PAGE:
Hi, NH Jumper!
I like the first photo quite a bit; it shows good, solid fundamentals - soft, relaxed back, eye up, correctly executed intermediate release with a nice loop the the rein. Because I also looked at the second photo, when I go back to the first, I see the seeds of the jumping ahead problem. You are a little farther out of the tack than is necessary for the horse's long, flat jumping effort. Not actually jumping ahead in this photo, but I would rather see you close your hip angle and be over the middle of your saddle.
I would also like to see you refine your leg position a little by moving the stirrup out to the ball of your foot and angling the stirrup on your foot slightly, outside branch touching the little toe. This is the perfect compromise to allow for depth in your hell while still being secure. This stirrup position is more of a xc, defensive position, which is fine ... for xc. However, you do need to learn to adjust your stirrup position and leg for different situations and different phases - for schooling in the ring and for stadium, learn to wear your stirrup in the classic position.
In the second photo, we see little position problems become big ones: your heel has come up and your leg has rotated back, and you've jumped *way* ahead - your crotch is actually in front of the pommel. It's a good thing your horse appears to be an honest guy, because a stop, or even a peck or a chip, might have you on the ground. What saves you is that flat, relaxed back, focused eye, and generous, kind release.
As for your horse, I love his attitude, but his form needs work. In the first photo, he's jumping very long and flat, and not making much of an effort to fold neatly in front or back. His forearm is horizontal, so I'd say he's safe here, but not tidy.
In the second photo, I am trying to make allowance for 1.) that the photo was snapped early in the jumping arc and 2. You've jumped up his neck, but even considering those two things, his front end is....not good, with forearms pointed down at the ground and legs folded under the body, rather than up. This is the kind of form than can result in the horse catching a knee and flipping over the fence. I don't think that's a real risk in this photo, as he's giving the fence a lot of air, and he's a good guy who's trying hard. However, when tired, put into a fence wrong or at a maximum height fence, it becomes a concern. Less obvious but more concerning is his hind end - he is pushing off unevenly behind, instead of engaging both hind legs evenly. I am guessing that sometimes he jumps to the right over his fences? And that the pushing off unevenly is more pronounced when he's not allowed to take the long spot I'm guessing he prefers?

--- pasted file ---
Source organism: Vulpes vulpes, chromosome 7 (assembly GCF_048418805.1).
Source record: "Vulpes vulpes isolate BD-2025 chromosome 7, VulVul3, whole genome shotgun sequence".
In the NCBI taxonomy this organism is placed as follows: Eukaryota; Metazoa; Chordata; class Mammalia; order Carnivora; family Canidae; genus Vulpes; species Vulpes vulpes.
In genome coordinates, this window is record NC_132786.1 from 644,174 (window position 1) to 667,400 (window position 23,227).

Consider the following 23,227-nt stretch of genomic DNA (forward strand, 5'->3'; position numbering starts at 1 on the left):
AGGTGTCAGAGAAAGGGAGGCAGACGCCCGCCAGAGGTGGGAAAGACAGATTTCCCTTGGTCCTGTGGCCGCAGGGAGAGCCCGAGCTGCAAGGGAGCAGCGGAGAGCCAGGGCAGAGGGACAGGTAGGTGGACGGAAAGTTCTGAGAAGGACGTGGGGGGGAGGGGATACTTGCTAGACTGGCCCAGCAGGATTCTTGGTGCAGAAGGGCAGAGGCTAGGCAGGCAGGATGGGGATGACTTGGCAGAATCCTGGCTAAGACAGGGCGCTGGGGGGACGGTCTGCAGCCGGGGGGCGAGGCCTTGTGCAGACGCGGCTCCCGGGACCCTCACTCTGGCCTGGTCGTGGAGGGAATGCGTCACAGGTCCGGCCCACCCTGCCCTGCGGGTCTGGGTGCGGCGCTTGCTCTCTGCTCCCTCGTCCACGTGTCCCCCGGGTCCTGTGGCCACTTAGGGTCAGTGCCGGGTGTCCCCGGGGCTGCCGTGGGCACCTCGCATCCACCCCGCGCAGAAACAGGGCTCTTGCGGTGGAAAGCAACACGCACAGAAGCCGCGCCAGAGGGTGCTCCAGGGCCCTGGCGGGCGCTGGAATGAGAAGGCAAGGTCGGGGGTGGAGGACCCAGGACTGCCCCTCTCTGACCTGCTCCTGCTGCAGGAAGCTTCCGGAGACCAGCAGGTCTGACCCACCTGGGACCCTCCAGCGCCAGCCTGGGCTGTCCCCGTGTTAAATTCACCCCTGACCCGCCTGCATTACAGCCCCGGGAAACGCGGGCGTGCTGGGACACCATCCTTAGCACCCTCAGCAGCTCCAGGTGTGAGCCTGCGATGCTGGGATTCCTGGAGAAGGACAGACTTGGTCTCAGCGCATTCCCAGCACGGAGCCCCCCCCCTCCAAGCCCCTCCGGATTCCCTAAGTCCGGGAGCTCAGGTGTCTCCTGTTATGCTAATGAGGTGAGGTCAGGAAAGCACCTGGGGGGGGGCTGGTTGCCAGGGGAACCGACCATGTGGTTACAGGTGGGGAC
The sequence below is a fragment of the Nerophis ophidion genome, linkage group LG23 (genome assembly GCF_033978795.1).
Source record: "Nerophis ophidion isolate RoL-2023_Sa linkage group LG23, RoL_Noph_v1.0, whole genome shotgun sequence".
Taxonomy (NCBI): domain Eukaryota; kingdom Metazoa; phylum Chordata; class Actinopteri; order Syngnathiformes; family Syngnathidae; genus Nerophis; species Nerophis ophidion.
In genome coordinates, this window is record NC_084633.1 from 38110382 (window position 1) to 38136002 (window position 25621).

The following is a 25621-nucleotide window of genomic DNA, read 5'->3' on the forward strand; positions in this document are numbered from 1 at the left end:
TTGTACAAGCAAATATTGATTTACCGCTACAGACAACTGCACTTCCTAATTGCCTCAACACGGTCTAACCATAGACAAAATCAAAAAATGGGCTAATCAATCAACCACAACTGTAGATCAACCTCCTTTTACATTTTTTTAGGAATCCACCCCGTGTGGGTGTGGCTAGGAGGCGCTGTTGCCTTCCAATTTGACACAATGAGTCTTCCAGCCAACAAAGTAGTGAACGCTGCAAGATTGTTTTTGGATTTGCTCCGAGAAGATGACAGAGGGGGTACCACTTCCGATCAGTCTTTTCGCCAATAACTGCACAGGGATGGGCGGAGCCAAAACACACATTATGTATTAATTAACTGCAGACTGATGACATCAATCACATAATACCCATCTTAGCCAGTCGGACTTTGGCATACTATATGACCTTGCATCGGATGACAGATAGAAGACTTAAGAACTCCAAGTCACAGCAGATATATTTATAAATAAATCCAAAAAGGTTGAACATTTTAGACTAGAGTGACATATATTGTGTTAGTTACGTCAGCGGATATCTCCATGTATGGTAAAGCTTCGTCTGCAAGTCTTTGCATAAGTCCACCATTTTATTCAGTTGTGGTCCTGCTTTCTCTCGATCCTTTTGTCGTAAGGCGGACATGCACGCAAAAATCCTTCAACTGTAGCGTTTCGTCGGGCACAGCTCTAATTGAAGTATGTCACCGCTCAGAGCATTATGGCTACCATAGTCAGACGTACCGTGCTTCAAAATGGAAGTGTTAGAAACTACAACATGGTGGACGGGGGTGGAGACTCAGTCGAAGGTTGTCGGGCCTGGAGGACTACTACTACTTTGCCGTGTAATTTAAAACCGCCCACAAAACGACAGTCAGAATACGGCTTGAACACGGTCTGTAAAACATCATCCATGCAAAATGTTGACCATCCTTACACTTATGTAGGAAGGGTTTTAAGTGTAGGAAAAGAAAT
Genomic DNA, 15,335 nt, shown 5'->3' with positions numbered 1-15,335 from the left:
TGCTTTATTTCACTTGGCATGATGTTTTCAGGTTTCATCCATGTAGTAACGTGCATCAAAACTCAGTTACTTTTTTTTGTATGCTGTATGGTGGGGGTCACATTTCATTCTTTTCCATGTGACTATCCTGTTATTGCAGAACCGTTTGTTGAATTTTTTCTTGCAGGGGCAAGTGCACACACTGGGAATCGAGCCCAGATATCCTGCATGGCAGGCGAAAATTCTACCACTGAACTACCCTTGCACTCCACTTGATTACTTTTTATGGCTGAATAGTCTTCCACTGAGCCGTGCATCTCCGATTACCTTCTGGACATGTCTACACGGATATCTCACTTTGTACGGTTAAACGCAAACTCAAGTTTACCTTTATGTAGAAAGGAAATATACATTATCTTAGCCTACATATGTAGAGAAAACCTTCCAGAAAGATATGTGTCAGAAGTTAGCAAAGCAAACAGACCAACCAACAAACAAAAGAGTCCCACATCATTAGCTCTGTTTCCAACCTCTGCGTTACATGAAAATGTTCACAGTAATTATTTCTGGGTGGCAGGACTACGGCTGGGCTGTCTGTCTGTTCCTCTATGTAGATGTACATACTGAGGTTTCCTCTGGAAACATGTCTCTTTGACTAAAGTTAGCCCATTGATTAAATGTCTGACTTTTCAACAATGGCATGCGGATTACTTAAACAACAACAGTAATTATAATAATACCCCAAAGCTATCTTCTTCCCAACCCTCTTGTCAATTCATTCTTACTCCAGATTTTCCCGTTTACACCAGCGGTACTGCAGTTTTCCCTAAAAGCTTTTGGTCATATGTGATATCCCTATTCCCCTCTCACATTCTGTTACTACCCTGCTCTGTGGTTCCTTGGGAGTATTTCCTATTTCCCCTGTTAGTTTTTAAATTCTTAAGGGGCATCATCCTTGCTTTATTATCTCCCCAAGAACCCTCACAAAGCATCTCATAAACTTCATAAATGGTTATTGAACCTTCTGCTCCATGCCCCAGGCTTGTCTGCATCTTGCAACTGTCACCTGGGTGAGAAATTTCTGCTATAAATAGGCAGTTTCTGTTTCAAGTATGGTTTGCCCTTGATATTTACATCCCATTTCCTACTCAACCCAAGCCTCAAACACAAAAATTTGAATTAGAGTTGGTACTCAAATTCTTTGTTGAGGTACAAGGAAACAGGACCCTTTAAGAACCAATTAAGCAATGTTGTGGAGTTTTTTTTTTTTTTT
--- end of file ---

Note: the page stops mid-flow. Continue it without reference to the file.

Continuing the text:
The good news is that grid work and gymnastics will help him tremendously. He needs to learn to wear his fences from a shorter distance, engage his hind evenly, and use his shoulder to pick up his front end, rather than jumping in a bigger arc to clear the fence. More good news is that the grid work and gymnastics will give you a perfect opportunity to polish your position; working on keeping your lower leg solidly under you and closing your hip angle and staying over the middle.
Overall, you're an athletic, sympathic rider with the potential to do more. Good luck to you!
Last edited by maura; 02-02-2011 at 06:16 AM.